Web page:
With revenues of $6.2 billion, Syngenta gets to call itself the
world's biggest agro-chemicals company. It's the result of a
merger in 2000 between the agro-business operations of Switzerland's
Novartis and the agro-chemicals business of AstraZeneca, the
Anglo-Swedish pharmaceutical group.
Basel, with a population of about 130,000, lies in the extreme
northwest corner of Switzerland. The borders of Germany, France
and Switzerland intersect here which explains the city having
separate German, French and Swiss railway stations.
Directly across the street from the German railway station stands
a 13-story 1960's building with name Syngenta in big letters
atop it. This must be the place so I lock the bike and start
walking towards the building entrance. It turns out I'm wrong
as security guards motion to the four-story, fortress-like structure
When the huge front doors automatically open up it suddenly occurs
to me that I've been to this brown building before. How? During
my first trek through Switzerland back in 1996 I attempted to
visit pharmaceutical companies Sandoz and Ciba-Geigy (now Novartis).
Months earlier a merger between the two had been announced. During
my early years of visiting companies I would cross off my list
companies that had announced merger plans with another. However,
what frequently happened was the planned merger fell apart and
I'd kick myself for not having visited the company. Sandoz and
Ciba-Geigy had their offices right across the Rhine River from
each other and after getting the runaround from each I learned
by chance that the CEO of Ciba-Geigy was working out of this
building. I dropped by, talked to his secretary but ended up
being referred back to their communications department in another
building. In 1999 I returned to Basel and Novartis and enjoyed
a great visit.
So, entering the building I walk up a half dozen steps to the
security guard/receptionist sitting behind a glass partition
similar to what banks use. I explain who I am and ask if she
could contact CEO Michael Pragnell's secretary to find out who
ended up with my letter of introduction sent a month earlier.
The lobby /waiting area is but a few steps away but it's separated
by sliding glass security doors and I'm not invited inside (I
don't recall the glass doors being in place six years ago). I
wait. Ten minutes go by and I'm still standing. Twenty minutes
go by and I'm still standing outside the doors. Meanwhile people
are being let in and out of the glass doors and visitors are
comfortably situated on sofas and chairs in the waiting area.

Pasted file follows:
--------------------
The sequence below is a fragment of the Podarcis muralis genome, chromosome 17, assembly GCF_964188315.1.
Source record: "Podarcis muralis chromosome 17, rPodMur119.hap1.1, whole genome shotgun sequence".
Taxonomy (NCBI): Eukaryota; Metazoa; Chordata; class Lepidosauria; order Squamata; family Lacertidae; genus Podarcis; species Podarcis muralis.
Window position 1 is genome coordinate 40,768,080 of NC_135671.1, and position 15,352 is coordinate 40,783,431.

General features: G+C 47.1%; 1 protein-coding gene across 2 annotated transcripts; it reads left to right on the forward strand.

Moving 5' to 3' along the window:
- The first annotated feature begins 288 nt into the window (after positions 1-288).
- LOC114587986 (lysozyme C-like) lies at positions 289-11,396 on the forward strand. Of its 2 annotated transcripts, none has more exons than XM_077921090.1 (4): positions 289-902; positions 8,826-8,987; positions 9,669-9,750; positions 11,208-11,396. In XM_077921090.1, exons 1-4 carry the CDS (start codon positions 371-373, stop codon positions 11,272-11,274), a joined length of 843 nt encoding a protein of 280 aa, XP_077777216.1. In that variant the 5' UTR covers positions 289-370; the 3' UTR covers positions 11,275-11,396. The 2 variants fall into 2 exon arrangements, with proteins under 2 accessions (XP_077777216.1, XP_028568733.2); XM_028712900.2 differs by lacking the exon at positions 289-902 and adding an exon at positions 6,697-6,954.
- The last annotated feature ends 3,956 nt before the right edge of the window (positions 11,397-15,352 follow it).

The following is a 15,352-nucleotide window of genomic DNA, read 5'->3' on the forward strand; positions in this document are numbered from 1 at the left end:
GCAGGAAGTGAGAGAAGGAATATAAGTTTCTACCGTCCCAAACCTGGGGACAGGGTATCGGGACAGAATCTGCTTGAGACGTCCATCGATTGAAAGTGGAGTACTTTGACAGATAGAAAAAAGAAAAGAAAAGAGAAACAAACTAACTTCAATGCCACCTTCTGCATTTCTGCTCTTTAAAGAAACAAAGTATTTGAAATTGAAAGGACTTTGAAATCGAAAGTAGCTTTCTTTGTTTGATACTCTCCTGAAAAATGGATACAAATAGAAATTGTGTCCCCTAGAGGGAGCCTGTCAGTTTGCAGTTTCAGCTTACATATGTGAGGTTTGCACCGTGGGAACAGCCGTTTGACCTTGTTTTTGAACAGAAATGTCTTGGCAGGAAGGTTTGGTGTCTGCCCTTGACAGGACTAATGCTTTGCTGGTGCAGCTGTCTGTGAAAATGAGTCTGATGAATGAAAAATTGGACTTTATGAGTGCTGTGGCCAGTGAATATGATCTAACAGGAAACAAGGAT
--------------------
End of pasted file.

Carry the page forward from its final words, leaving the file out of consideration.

Me, I'm feeling funny because I have no where to sit and the
people in the waiting area are looking at me like I'm some kind
of undesirable. Several times I ask the receptionist/security
guard if I can sit in the waiting room but she declines to let
me in. I guess I can't blame her, she's probably just following
After 25 minutes of my standing around, Juerg Eberle, Communications
Manager-Media Relations, greets me. He knows nothing about what
I do and says the company never received my letter of introduction
plus, he's pressed for time and says I can have 10 minutes. It's
a disaster as he's guarded and couldn't care less about what
Eberle doesn't know (and isn't interested in finding out) how
many people work in this building. About 1,200 work in the factory
complex directly behind this building. There're no on-site recreational
facilities, smoking is allowed in your own office, senior management
gets reserved parking spots and it's 30 seconds to the nearest
freeway. It's 20 minutes to Basel Airport, five minutes to Basel's
city center and there's no formal dress code.
My request to see CEO Pragnell's office and the boardroom is
quickly quashed because "they're not available to visitors".
The extent of my seven-minute visit consists of the marbled floor
lobby. I tell Eberle of my disappointment but he says it's the
best he can do since he has no background material on me.
End of story? Not quite. While in Basel the local newspaper interviewed
me for a story. I told the reporter how much I enjoyed the city
and of the nice receptions-that is except for Syngenta---where
I was made to feel like an undesirable and given a crummy reception.
A few days after the story comes out I receive a nice E-mail
from Michael Stopford, Head of Global Public Affairs & Government
Relations, at Syngenta. In it Stopford apologizes profusely for
what happened. My letter of introduction had been passed on to
him but he had neglected to make arrangements for my visit. Why?
Stopford had recently joined Syngenta and was back in the US
(Kansas to be more specific) moving his family to Switzerland.
If I ever make it back to Basel Stopford extends an invitation
for a revisit.